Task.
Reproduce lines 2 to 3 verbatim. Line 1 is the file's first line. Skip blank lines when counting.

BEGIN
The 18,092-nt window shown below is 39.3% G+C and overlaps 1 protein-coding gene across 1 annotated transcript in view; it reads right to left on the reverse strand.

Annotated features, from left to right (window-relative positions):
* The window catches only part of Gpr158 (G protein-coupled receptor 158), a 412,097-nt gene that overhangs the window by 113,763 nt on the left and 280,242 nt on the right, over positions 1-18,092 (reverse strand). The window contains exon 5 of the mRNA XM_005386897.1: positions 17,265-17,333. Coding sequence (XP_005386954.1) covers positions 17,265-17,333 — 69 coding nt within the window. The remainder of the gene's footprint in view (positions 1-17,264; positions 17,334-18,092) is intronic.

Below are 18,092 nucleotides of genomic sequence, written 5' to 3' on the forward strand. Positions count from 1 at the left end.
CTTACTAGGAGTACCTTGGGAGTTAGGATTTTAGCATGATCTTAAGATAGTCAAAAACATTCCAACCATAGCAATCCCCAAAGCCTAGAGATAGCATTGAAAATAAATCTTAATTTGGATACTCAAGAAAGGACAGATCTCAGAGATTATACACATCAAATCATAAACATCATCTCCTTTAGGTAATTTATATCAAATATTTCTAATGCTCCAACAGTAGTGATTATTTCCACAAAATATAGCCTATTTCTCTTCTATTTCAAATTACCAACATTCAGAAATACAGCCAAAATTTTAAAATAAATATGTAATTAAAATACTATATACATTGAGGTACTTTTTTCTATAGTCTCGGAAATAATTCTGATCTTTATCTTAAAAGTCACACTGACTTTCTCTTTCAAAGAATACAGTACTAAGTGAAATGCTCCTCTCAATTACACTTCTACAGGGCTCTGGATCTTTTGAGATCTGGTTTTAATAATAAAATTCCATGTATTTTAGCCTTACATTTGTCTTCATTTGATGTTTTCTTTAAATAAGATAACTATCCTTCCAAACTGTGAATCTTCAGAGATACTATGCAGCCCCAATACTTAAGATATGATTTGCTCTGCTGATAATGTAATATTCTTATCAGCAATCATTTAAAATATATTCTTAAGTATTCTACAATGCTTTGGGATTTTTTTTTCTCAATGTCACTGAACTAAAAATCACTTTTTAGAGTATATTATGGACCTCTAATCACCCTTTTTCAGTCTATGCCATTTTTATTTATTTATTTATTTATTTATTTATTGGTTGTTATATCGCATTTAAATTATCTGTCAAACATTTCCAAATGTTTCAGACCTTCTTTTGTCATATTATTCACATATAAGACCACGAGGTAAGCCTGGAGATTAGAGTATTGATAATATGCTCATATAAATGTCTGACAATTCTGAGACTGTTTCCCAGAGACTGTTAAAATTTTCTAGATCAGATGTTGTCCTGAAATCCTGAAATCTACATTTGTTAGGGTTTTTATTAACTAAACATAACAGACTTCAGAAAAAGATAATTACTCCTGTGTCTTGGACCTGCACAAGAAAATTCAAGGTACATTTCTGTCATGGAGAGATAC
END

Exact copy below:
Annotated features, from left to right (window-relative positions):
* The window catches only part of Gpr158 (G protein-coupled receptor 158), a 412,097-nt gene that overhangs the window by 113,763 nt on the left and 280,242 nt on the right, over positions 1-18,092 (reverse strand). The window contains exon 5 of the mRNA XM_005386897.1: positions 17,265-17,333. Coding sequence (XP_005386954.1) covers positions 17,265-17,333 — 69 coding nt within the window. The remainder of the gene's footprint in view (positions 1-17,264; positions 17,334-18,092) is intronic.